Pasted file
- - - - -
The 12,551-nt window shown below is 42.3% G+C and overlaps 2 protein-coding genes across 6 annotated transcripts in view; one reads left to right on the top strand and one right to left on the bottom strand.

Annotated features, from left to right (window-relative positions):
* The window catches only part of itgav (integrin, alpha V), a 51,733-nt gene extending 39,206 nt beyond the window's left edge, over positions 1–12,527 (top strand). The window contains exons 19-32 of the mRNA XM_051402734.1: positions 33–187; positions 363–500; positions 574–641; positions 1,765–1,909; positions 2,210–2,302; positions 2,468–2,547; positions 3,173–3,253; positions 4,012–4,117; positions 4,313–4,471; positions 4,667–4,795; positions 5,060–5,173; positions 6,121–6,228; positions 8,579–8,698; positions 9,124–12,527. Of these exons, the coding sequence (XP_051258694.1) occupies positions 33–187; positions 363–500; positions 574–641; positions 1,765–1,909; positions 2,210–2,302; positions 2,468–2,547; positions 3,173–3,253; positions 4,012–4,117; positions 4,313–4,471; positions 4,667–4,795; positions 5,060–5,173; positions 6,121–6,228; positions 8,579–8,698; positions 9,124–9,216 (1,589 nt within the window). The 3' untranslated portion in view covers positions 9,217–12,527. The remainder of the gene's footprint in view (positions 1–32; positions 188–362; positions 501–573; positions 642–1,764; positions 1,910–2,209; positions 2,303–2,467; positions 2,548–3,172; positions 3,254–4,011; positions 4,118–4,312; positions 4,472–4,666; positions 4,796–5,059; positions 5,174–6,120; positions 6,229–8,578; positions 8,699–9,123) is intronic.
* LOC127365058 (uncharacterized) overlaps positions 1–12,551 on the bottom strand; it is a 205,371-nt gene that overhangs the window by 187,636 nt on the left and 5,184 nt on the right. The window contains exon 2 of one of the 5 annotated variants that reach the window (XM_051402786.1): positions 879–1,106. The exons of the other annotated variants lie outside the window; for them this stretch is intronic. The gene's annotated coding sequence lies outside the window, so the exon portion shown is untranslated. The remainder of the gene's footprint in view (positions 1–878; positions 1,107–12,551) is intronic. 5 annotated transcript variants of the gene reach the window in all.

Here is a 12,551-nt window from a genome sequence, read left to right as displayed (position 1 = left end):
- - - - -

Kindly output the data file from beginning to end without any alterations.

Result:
The 12,551-nt window shown below is 42.3% G+C and overlaps 2 protein-coding genes across 6 annotated transcripts in view; one reads left to right on the top strand and one right to left on the bottom strand.

Annotated features, from left to right (window-relative positions):
* The window catches only part of itgav (integrin, alpha V), a 51,733-nt gene extending 39,206 nt beyond the window's left edge, over positions 1–12,527 (top strand). The window contains exons 19-32 of the mRNA XM_051402734.1: positions 33–187; positions 363–500; positions 574–641; positions 1,765–1,909; positions 2,210–2,302; positions 2,468–2,547; positions 3,173–3,253; positions 4,012–4,117; positions 4,313–4,471; positions 4,667–4,795; positions 5,060–5,173; positions 6,121–6,228; positions 8,579–8,698; positions 9,124–12,527. Of these exons, the coding sequence (XP_051258694.1) occupies positions 33–187; positions 363–500; positions 574–641; positions 1,765–1,909; positions 2,210–2,302; positions 2,468–2,547; positions 3,173–3,253; positions 4,012–4,117; positions 4,313–4,471; positions 4,667–4,795; positions 5,060–5,173; positions 6,121–6,228; positions 8,579–8,698; positions 9,124–9,216 (1,589 nt within the window). The 3' untranslated portion in view covers positions 9,217–12,527. The remainder of the gene's footprint in view (positions 1–32; positions 188–362; positions 501–573; positions 642–1,764; positions 1,910–2,209; positions 2,303–2,467; positions 2,548–3,172; positions 3,254–4,011; positions 4,118–4,312; positions 4,472–4,666; positions 4,796–5,059; positions 5,174–6,120; positions 6,229–8,578; positions 8,699–9,123) is intronic.
* LOC127365058 (uncharacterized) overlaps positions 1–12,551 on the bottom strand; it is a 205,371-nt gene that overhangs the window by 187,636 nt on the left and 5,184 nt on the right. The window contains exon 2 of one of the 5 annotated variants that reach the window (XM_051402786.1): positions 879–1,106. The exons of the other annotated variants lie outside the window; for them this stretch is intronic. The gene's annotated coding sequence lies outside the window, so the exon portion shown is untranslated. The remainder of the gene's footprint in view (positions 1–878; positions 1,107–12,551) is intronic. 5 annotated transcript variants of the gene reach the window in all.

Here is a 12,551-nt window from a genome sequence, read left to right as displayed (position 1 = left end):